Bass, bluegill, and catfish are the predominant fish found in surface waters around DDMT. Recreational fishing does occur in Nonconnah Creek and to lesser extent in Cane Creek. Fishing would not occur in the drainage ditches from DDMT because they rarely contain appreciable amounts of water, and are often dry. Wildlife species such as squirrels, red fox, mourning dove and quails have been observed within DDMT and in the vicinity. Due to the extensive urban development in the area, hunting is not allowed within city limits and is therefore not a normal or frequent activity.

Geology and Groundwater

Soils at DDMT ranges in thickness from six to forty feet. Although not a primary water-bearing unit, following rainfall, the surface soils may briefly contain small, shallow water-bearing zones.

Sediments under the surface soils comprise the shallow watertable aquifer (An aquifer is a water-bearing zone). This aquifer ranges in thickness from 40 feet to about 131 feet. It is this aquifer that is believed to be contaminated by chemicals from DDMT. This aquifer is not believed to discharge to surface waters in the area of DDMT (2).

The groundwater flow in this shallow aquifer, in the DDMT area, is in two general directions. From Dunn Field, the flow is to the west. At the Main Installation, the general direction of groundwater flow is west to northwest. Recent information obtained in the northwest portion of the Main Installation and Dunn Field area suggests that, in places, there may be leakage from the shallow aquifer into deeper units (7).

Directly under the shallow aquifer is a layer of clay-like material that provides a barrier that limits (but does not necessarily eliminate) leakage between that aquifer and the deeper aquifer, called the Memphis Sand Aquifer. The Memphis Sand Aquifer is the primary source of water for the area, providing about 95 percent of the water supplies for the Memphis area. In accordance with EPA and state safe drinking water requirements, the Memphis water supply is monitored on a regular basis and is treated if necessary before the water is used (5). Most of the recharge (replenishment) of this aquifer occurs where the aquifer is at the surface several miles to the east of DDMT. Water in this aquifer is under regionally artesian conditions, which means that in many areas, however, as the Tennessee Department of Environment and Conservation (TDEC) points out, a local water level depression exists, indicating a negative head near the DDMT. This negative head is attributed to the presence of the Allen Well Field to the west. The presence of the local depression in the water level in the DDMT areas could be due to leakage from the fluvial aquifer into the deeper aquifer (6).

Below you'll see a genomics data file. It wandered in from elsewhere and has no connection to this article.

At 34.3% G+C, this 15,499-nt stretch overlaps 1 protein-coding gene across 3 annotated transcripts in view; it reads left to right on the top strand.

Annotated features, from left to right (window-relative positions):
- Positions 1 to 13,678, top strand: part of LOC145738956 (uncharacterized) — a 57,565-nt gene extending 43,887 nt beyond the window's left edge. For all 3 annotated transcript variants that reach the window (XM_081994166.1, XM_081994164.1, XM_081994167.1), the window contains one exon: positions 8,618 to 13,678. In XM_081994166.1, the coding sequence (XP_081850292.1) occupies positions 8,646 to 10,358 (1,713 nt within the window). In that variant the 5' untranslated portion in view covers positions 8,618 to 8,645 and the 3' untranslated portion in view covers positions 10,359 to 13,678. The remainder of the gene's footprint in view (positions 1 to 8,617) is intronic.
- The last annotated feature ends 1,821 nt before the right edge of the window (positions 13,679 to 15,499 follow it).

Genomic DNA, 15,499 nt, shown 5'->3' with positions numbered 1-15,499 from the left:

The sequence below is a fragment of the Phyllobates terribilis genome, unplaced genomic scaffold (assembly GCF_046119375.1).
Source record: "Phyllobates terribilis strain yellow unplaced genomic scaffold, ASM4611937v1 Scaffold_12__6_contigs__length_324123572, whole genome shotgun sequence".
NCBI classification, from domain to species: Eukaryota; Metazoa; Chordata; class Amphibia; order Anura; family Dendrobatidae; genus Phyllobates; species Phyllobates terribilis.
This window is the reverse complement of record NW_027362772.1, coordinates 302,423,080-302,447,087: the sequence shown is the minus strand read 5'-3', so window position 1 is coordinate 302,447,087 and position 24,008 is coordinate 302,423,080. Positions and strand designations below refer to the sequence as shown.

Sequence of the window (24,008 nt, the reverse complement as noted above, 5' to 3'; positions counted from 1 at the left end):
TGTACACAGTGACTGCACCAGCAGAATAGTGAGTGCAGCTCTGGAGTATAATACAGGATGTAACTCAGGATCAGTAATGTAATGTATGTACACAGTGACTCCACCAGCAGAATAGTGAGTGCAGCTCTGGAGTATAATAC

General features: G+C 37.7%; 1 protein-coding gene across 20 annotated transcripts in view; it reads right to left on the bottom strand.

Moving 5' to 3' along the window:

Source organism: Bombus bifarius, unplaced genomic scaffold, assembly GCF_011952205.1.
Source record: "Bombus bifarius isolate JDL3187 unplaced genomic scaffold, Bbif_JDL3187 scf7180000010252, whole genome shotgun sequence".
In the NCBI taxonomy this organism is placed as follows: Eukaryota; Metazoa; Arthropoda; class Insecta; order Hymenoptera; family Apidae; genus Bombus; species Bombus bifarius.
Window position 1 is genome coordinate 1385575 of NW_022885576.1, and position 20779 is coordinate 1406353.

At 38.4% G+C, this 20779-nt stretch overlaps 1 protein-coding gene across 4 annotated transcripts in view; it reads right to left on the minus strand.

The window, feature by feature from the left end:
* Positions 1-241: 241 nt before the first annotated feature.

MLG&W has in place a monitoring and treatment program for the water supply, in order to protect the supply from the possibility of contamination from any possible source. MLG&W does monitor for the types of chemicals that are possible contaminants from DDMT. Additionally, MLG&W has in place plans to treat the water supply, if necessary, to keep these chemicals from reaching the public (5). Interim remedial plans for DDMT include a program of pumping the contamination for the shallow aquifer and treating the water to further limit the possibility that contamination reaches the water supply (4).